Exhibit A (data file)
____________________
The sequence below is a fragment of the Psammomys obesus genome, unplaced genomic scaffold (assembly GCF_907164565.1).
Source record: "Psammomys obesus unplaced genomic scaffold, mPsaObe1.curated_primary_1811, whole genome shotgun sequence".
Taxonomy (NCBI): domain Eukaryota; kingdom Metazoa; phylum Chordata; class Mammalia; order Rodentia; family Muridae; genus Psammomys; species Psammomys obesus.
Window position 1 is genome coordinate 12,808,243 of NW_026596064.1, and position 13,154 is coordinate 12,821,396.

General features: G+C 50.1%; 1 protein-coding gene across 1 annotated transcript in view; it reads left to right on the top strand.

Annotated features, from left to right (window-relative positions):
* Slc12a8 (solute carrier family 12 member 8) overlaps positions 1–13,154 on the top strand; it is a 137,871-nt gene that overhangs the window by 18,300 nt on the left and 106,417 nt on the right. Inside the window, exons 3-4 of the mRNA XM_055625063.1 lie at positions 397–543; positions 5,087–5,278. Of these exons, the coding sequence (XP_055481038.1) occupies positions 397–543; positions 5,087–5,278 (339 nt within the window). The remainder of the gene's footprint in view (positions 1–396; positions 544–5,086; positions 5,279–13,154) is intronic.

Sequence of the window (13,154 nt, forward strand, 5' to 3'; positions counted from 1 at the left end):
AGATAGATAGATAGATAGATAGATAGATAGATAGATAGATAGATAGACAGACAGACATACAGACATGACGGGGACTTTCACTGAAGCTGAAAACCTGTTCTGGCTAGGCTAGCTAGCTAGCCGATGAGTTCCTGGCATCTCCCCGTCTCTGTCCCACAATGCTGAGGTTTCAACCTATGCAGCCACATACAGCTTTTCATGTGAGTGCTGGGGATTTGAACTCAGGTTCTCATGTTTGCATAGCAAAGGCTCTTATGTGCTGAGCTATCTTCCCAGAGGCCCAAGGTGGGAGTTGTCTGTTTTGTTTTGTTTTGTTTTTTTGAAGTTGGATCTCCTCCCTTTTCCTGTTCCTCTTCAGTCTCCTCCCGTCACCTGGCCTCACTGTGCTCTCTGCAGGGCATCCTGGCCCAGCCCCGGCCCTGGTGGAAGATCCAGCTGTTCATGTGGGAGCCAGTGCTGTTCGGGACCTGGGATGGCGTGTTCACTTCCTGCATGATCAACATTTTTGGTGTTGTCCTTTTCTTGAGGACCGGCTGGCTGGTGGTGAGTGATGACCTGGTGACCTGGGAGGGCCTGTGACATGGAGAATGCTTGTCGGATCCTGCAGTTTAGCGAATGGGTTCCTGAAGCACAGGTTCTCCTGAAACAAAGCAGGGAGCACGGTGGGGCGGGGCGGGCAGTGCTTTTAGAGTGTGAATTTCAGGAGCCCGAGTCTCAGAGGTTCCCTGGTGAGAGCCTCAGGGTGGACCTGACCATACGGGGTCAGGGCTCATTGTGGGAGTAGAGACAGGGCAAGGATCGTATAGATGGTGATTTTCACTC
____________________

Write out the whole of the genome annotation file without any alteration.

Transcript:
The sequence below is a fragment of the Psammomys obesus genome, unplaced genomic scaffold (assembly GCF_907164565.1).
Source record: "Psammomys obesus unplaced genomic scaffold, mPsaObe1.curated_primary_1811, whole genome shotgun sequence".
Taxonomy (NCBI): domain Eukaryota; kingdom Metazoa; phylum Chordata; class Mammalia; order Rodentia; family Muridae; genus Psammomys; species Psammomys obesus.
Window position 1 is genome coordinate 12,808,243 of NW_026596064.1, and position 13,154 is coordinate 12,821,396.

General features: G+C 50.1%; 1 protein-coding gene across 1 annotated transcript in view; it reads left to right on the top strand.

Annotated features, from left to right (window-relative positions):
* Slc12a8 (solute carrier family 12 member 8) overlaps positions 1–13,154 on the top strand; it is a 137,871-nt gene that overhangs the window by 18,300 nt on the left and 106,417 nt on the right. Inside the window, exons 3-4 of the mRNA XM_055625063.1 lie at positions 397–543; positions 5,087–5,278. Of these exons, the coding sequence (XP_055481038.1) occupies positions 397–543; positions 5,087–5,278 (339 nt within the window). The remainder of the gene's footprint in view (positions 1–396; positions 544–5,086; positions 5,279–13,154) is intronic.

Sequence of the window (13,154 nt, forward strand, 5' to 3'; positions counted from 1 at the left end):
AGATAGATAGATAGATAGATAGATAGATAGATAGATAGATAGATAGACAGACAGACATACAGACATGACGGGGACTTTCACTGAAGCTGAAAACCTGTTCTGGCTAGGCTAGCTAGCTAGCCGATGAGTTCCTGGCATCTCCCCGTCTCTGTCCCACAATGCTGAGGTTTCAACCTATGCAGCCACATACAGCTTTTCATGTGAGTGCTGGGGATTTGAACTCAGGTTCTCATGTTTGCATAGCAAAGGCTCTTATGTGCTGAGCTATCTTCCCAGAGGCCCAAGGTGGGAGTTGTCTGTTTTGTTTTGTTTTGTTTTTTTGAAGTTGGATCTCCTCCCTTTTCCTGTTCCTCTTCAGTCTCCTCCCGTCACCTGGCCTCACTGTGCTCTCTGCAGGGCATCCTGGCCCAGCCCCGGCCCTGGTGGAAGATCCAGCTGTTCATGTGGGAGCCAGTGCTGTTCGGGACCTGGGATGGCGTGTTCACTTCCTGCATGATCAACATTTTTGGTGTTGTCCTTTTCTTGAGGACCGGCTGGCTGGTGGTGAGTGATGACCTGGTGACCTGGGAGGGCCTGTGACATGGAGAATGCTTGTCGGATCCTGCAGTTTAGCGAATGGGTTCCTGAAGCACAGGTTCTCCTGAAACAAAGCAGGGAGCACGGTGGGGCGGGGCGGGCAGTGCTTTTAGAGTGTGAATTTCAGGAGCCCGAGTCTCAGAGGTTCCCTGGTGAGAGCCTCAGGGTGGACCTGACCATACGGGGTCAGGGCTCATTGTGGGAGTAGAGACAGGGCAAGGATCGTATAGATGGTGATTTTCACTC